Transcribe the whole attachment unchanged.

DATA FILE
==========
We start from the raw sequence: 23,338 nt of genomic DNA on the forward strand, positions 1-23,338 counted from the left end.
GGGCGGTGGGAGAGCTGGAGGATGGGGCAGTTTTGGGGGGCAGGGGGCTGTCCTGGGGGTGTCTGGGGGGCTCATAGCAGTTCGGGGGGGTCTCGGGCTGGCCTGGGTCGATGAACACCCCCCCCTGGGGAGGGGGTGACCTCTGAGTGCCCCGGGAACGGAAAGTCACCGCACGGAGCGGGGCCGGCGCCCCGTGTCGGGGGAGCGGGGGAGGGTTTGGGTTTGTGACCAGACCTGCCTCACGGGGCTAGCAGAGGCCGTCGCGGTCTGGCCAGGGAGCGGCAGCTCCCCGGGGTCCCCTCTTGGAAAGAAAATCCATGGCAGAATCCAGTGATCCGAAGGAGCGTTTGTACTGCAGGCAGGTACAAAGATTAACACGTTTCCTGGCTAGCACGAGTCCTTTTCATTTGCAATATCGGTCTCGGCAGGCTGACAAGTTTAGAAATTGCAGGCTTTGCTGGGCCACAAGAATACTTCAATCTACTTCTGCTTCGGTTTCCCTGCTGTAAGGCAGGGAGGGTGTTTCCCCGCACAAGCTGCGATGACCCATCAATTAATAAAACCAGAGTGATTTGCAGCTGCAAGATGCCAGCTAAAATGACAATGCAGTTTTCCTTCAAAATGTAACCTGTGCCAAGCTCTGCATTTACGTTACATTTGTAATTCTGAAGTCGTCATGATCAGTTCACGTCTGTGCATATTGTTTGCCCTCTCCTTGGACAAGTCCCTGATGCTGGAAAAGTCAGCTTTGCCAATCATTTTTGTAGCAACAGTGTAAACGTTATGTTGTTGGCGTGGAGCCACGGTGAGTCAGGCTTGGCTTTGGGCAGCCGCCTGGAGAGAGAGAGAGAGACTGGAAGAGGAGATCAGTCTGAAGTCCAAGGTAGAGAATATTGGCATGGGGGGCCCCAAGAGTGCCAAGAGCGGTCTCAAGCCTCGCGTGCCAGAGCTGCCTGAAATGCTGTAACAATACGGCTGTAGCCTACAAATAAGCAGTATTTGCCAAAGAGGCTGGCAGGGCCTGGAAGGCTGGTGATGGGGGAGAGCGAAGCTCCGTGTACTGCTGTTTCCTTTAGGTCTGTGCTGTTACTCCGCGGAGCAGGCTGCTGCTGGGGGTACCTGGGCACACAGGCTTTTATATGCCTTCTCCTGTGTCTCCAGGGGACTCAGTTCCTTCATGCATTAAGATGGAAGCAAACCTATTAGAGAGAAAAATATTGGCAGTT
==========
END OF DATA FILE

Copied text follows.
We start from the raw sequence: 23,338 nt of genomic DNA on the forward strand, positions 1-23,338 counted from the left end.
GGGCGGTGGGAGAGCTGGAGGATGGGGCAGTTTTGGGGGGCAGGGGGCTGTCCTGGGGGTGTCTGGGGGGCTCATAGCAGTTCGGGGGGGTCTCGGGCTGGCCTGGGTCGATGAACACCCCCCCCTGGGGAGGGGGTGACCTCTGAGTGCCCCGGGAACGGAAAGTCACCGCACGGAGCGGGGCCGGCGCCCCGTGTCGGGGGAGCGGGGGAGGGTTTGGGTTTGTGACCAGACCTGCCTCACGGGGCTAGCAGAGGCCGTCGCGGTCTGGCCAGGGAGCGGCAGCTCCCCGGGGTCCCCTCTTGGAAAGAAAATCCATGGCAGAATCCAGTGATCCGAAGGAGCGTTTGTACTGCAGGCAGGTACAAAGATTAACACGTTTCCTGGCTAGCACGAGTCCTTTTCATTTGCAATATCGGTCTCGGCAGGCTGACAAGTTTAGAAATTGCAGGCTTTGCTGGGCCACAAGAATACTTCAATCTACTTCTGCTTCGGTTTCCCTGCTGTAAGGCAGGGAGGGTGTTTCCCCGCACAAGCTGCGATGACCCATCAATTAATAAAACCAGAGTGATTTGCAGCTGCAAGATGCCAGCTAAAATGACAATGCAGTTTTCCTTCAAAATGTAACCTGTGCCAAGCTCTGCATTTACGTTACATTTGTAATTCTGAAGTCGTCATGATCAGTTCACGTCTGTGCATATTGTTTGCCCTCTCCTTGGACAAGTCCCTGATGCTGGAAAAGTCAGCTTTGCCAATCATTTTTGTAGCAACAGTGTAAACGTTATGTTGTTGGCGTGGAGCCACGGTGAGTCAGGCTTGGCTTTGGGCAGCCGCCTGGAGAGAGAGAGAGAGACTGGAAGAGGAGATCAGTCTGAAGTCCAAGGTAGAGAATATTGGCATGGGGGGCCCCAAGAGTGCCAAGAGCGGTCTCAAGCCTCGCGTGCCAGAGCTGCCTGAAATGCTGTAACAATACGGCTGTAGCCTACAAATAAGCAGTATTTGCCAAAGAGGCTGGCAGGGCCTGGAAGGCTGGTGATGGGGGAGAGCGAAGCTCCGTGTACTGCTGTTTCCTTTAGGTCTGTGCTGTTACTCCGCGGAGCAGGCTGCTGCTGGGGGTACCTGGGCACACAGGCTTTTATATGCCTTCTCCTGTGTCTCCAGGGGACTCAGTTCCTTCATGCATTAAGATGGAAGCAAACCTATTAGAGAGAAAAATATTGGCAGTT